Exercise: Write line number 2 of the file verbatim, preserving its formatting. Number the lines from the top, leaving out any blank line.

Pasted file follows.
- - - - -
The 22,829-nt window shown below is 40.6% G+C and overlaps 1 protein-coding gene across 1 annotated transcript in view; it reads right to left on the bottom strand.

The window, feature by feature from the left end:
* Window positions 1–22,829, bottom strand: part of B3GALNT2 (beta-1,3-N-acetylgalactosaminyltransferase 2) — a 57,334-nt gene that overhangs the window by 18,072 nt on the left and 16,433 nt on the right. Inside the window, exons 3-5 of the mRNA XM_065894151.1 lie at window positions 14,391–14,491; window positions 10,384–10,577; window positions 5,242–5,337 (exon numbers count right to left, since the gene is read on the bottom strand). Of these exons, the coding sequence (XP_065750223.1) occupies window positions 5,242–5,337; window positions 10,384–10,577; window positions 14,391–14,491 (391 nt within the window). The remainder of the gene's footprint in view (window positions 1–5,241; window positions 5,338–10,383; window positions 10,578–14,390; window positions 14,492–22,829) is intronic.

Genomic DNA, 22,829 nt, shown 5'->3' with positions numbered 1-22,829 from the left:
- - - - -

The window, feature by feature from the left end: